How to use grep to search a file in reverse

Written by kevin walker
  • Share
  • Tweet
  • Share
  • Email

Grep is a powerful Unix/Linux command-line utility for searching large files, such as computer log files, to pinpoint lines which contain the desired information. For example, in a long computer log file, the user may only wish to see lines that contain the word "ERROR." He would type the following into the Unix terminal:

grep "ERROR" logfile.log

However, often the most important information in a file is located at the end of the file, rather the beginning. It would be handy if there was a command flag to tell grep to search the file in reverse, but unfortunately that is not an option. Instead, we must reverse the file using another application and "pipe" the data to the grep program. This is a common operation in Unix and Linux scripting: chaining simple utilities together to produce complex results.

Skill level:
Easy

Other People Are Reading

Instructions

  1. 1

    Open your terminal. How you do this will depend on your operating system version.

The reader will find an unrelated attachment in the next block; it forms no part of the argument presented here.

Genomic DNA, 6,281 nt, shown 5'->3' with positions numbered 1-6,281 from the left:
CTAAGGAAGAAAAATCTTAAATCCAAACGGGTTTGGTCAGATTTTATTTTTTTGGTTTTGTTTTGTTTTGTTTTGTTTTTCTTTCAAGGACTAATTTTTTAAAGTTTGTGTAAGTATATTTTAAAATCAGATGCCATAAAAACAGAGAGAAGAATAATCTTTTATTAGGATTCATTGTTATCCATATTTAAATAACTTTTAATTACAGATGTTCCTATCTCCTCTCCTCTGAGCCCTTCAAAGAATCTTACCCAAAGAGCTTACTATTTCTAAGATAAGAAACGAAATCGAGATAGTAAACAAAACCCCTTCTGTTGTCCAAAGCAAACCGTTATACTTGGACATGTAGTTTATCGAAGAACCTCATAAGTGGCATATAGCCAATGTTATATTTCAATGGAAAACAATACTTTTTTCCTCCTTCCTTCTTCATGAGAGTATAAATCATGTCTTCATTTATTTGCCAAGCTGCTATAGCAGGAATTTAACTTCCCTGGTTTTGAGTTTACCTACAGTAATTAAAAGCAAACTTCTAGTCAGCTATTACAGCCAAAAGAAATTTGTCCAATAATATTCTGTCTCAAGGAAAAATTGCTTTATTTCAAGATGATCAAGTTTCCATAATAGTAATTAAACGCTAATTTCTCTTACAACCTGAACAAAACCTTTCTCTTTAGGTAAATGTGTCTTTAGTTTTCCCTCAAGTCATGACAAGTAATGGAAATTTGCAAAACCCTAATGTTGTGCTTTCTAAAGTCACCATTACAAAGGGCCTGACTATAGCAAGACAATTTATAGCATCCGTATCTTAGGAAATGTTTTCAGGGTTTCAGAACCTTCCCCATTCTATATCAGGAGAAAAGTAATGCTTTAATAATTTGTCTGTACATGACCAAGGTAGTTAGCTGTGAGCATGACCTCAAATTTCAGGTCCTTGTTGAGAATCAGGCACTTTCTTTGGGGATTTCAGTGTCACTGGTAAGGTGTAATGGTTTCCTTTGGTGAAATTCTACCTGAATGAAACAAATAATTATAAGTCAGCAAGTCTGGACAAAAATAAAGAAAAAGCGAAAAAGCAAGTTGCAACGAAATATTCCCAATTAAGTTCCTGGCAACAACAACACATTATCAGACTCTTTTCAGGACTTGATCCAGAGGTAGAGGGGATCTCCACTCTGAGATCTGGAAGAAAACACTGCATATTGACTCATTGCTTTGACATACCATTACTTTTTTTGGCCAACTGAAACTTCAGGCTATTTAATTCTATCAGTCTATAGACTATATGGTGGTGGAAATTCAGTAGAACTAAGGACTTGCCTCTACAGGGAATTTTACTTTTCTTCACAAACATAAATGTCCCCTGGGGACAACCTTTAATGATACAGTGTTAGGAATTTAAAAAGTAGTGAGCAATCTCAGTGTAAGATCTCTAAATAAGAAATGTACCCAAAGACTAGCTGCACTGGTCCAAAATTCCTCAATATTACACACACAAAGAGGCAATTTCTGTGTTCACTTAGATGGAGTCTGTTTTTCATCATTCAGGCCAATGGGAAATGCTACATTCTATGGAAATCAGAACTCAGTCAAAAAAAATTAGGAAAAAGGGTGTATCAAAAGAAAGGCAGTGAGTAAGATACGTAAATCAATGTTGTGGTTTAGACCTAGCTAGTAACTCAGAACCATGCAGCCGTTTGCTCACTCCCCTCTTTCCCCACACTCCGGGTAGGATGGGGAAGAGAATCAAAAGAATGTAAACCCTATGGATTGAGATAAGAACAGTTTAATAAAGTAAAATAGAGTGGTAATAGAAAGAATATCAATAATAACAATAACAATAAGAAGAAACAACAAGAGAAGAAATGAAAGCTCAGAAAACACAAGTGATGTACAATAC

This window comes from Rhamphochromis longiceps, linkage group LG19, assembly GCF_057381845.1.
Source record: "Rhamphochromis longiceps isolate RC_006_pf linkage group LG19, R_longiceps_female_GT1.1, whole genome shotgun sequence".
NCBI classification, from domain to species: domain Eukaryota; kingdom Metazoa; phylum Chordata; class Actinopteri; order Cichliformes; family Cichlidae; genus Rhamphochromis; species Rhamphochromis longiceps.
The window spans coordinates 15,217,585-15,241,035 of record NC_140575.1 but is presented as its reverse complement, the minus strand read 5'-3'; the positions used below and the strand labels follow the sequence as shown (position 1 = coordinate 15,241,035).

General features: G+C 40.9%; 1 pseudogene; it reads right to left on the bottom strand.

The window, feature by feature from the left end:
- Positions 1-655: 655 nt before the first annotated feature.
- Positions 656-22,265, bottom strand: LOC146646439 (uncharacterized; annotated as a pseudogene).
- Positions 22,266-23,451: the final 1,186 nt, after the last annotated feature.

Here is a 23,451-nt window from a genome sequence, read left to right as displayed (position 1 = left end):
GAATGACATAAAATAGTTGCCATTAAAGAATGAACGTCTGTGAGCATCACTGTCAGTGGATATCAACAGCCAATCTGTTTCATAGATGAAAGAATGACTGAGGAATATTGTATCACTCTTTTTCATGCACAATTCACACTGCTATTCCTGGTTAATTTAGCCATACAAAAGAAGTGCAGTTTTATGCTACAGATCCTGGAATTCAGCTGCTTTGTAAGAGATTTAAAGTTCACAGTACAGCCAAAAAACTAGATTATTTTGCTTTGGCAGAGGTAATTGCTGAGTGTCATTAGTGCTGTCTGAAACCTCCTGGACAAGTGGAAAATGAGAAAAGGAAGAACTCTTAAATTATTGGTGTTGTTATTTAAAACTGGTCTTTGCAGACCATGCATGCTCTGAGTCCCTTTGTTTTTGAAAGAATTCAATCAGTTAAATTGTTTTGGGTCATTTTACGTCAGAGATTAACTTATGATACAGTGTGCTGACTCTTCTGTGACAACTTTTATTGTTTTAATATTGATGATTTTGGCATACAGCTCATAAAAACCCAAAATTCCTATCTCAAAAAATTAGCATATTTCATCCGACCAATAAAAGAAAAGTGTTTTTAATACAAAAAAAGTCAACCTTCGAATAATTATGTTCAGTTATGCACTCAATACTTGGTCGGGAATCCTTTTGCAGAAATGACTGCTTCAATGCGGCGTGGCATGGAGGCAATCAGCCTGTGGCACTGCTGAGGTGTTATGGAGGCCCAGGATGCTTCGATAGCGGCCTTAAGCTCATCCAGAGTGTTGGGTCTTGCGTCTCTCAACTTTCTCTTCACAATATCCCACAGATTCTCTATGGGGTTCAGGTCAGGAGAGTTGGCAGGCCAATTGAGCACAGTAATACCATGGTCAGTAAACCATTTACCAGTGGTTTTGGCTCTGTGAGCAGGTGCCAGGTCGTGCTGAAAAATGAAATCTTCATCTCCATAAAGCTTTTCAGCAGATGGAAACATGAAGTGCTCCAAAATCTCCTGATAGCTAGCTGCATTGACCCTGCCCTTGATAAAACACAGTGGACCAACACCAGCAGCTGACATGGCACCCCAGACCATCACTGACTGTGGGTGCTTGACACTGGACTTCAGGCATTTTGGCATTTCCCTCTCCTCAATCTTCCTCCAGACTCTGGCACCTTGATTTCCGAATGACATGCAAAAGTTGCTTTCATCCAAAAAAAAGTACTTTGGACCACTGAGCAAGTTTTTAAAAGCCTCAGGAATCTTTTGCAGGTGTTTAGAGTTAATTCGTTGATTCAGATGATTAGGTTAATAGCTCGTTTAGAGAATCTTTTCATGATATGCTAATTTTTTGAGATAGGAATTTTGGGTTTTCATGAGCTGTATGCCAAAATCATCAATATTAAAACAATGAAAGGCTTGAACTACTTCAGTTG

2. 2

    Type the following command:

    tac logfile.log

    You should replace the filename of "logfile" with the file you would like to use. Tac is a Unix command that reverses the order of the lines within the file and prints the results to the console. Hit enter to see the results.

  3. 3

    Repeat the last command and add the "pipe" command to it, followed by the grep command you would like to run. For example:

    tac logfile.log | grep "ERROR"

    This will first reverse the line order of the file "logfile.log." Then, rather than printing that to the screen, it will pipe it to grep, which will search for lines containing the word "ERROR."

Tips and warnings

  • The pipe symbol is not a one (1) or a lower-case L (l). Instead it is the vertical bar (|) which can be inserted by hitting the "\" key with the SHIFT key held down (on a standard U.S. keyboard).

Don't Miss

Filter:
  • All types
  • Articles
  • Slideshows
  • Videos
Sort:
  • Most relevant
  • Most popular
  • Most recent

No articles available

No slideshows available

No videos available

By using the eHow.co.uk site, you consent to the use of cookies. For more information, please see our Cookie policy.